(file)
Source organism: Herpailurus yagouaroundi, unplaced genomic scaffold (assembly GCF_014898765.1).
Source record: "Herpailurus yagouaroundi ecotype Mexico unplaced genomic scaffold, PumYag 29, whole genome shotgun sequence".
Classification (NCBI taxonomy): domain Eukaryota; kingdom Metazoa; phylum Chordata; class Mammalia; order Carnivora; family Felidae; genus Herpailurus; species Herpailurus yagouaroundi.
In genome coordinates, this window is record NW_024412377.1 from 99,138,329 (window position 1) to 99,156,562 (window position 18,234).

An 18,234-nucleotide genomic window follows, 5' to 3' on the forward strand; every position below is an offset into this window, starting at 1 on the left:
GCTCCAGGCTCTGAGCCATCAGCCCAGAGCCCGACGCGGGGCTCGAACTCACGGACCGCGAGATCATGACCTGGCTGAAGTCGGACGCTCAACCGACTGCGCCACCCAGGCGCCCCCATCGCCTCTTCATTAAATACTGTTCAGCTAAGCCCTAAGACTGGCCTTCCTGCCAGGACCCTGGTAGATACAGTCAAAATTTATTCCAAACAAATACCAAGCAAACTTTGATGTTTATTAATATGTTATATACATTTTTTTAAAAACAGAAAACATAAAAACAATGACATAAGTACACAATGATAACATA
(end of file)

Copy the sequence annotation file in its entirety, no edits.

Source organism: Herpailurus yagouaroundi, unplaced genomic scaffold (assembly GCF_014898765.1).
Source record: "Herpailurus yagouaroundi ecotype Mexico unplaced genomic scaffold, PumYag 29, whole genome shotgun sequence".
Classification (NCBI taxonomy): domain Eukaryota; kingdom Metazoa; phylum Chordata; class Mammalia; order Carnivora; family Felidae; genus Herpailurus; species Herpailurus yagouaroundi.
In genome coordinates, this window is record NW_024412377.1 from 99,138,329 (window position 1) to 99,156,562 (window position 18,234).

An 18,234-nucleotide genomic window follows, 5' to 3' on the forward strand; every position below is an offset into this window, starting at 1 on the left:
GCTCCAGGCTCTGAGCCATCAGCCCAGAGCCCGACGCGGGGCTCGAACTCACGGACCGCGAGATCATGACCTGGCTGAAGTCGGACGCTCAACCGACTGCGCCACCCAGGCGCCCCCATCGCCTCTTCATTAAATACTGTTCAGCTAAGCCCTAAGACTGGCCTTCCTGCCAGGACCCTGGTAGATACAGTCAAAATTTATTCCAAACAAATACCAAGCAAACTTTGATGTTTATTAATATGTTATATACATTTTTTTAAAAACAGAAAACATAAAAACAATGACATAAGTACACAATGATAACATA